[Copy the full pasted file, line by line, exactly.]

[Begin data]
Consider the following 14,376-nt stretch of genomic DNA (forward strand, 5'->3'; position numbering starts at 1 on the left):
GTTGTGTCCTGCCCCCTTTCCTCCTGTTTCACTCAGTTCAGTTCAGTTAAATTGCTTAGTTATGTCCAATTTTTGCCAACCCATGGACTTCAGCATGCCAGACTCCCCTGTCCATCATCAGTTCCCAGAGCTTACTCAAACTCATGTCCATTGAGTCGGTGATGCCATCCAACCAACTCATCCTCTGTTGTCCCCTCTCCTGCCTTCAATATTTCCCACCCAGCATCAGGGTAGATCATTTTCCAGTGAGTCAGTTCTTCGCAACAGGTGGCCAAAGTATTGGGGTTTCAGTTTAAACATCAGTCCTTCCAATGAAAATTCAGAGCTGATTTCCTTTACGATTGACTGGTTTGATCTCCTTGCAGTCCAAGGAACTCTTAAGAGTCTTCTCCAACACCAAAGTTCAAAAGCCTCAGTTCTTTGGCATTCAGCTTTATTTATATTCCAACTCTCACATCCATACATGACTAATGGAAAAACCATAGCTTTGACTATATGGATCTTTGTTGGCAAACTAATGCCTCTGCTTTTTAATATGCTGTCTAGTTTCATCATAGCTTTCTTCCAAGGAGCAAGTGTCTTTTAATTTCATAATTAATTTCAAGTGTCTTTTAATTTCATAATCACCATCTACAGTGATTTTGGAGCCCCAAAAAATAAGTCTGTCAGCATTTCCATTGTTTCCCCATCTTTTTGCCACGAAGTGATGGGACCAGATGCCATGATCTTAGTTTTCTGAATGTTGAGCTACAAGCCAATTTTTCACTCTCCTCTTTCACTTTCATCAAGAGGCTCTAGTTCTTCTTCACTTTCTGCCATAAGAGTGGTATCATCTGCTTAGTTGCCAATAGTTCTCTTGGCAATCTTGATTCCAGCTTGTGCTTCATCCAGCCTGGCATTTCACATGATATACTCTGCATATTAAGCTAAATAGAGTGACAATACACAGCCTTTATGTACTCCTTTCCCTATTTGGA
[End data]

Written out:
Consider the following 14,376-nt stretch of genomic DNA (forward strand, 5'->3'; position numbering starts at 1 on the left):
GTTGTGTCCTGCCCCCTTTCCTCCTGTTTCACTCAGTTCAGTTCAGTTAAATTGCTTAGTTATGTCCAATTTTTGCCAACCCATGGACTTCAGCATGCCAGACTCCCCTGTCCATCATCAGTTCCCAGAGCTTACTCAAACTCATGTCCATTGAGTCGGTGATGCCATCCAACCAACTCATCCTCTGTTGTCCCCTCTCCTGCCTTCAATATTTCCCACCCAGCATCAGGGTAGATCATTTTCCAGTGAGTCAGTTCTTCGCAACAGGTGGCCAAAGTATTGGGGTTTCAGTTTAAACATCAGTCCTTCCAATGAAAATTCAGAGCTGATTTCCTTTACGATTGACTGGTTTGATCTCCTTGCAGTCCAAGGAACTCTTAAGAGTCTTCTCCAACACCAAAGTTCAAAAGCCTCAGTTCTTTGGCATTCAGCTTTATTTATATTCCAACTCTCACATCCATACATGACTAATGGAAAAACCATAGCTTTGACTATATGGATCTTTGTTGGCAAACTAATGCCTCTGCTTTTTAATATGCTGTCTAGTTTCATCATAGCTTTCTTCCAAGGAGCAAGTGTCTTTTAATTTCATAATTAATTTCAAGTGTCTTTTAATTTCATAATCACCATCTACAGTGATTTTGGAGCCCCAAAAAATAAGTCTGTCAGCATTTCCATTGTTTCCCCATCTTTTTGCCACGAAGTGATGGGACCAGATGCCATGATCTTAGTTTTCTGAATGTTGAGCTACAAGCCAATTTTTCACTCTCCTCTTTCACTTTCATCAAGAGGCTCTAGTTCTTCTTCACTTTCTGCCATAAGAGTGGTATCATCTGCTTAGTTGCCAATAGTTCTCTTGGCAATCTTGATTCCAGCTTGTGCTTCATCCAGCCTGGCATTTCACATGATATACTCTGCATATTAAGCTAAATAGAGTGACAATACACAGCCTTTATGTACTCCTTTCCCTATTTGGA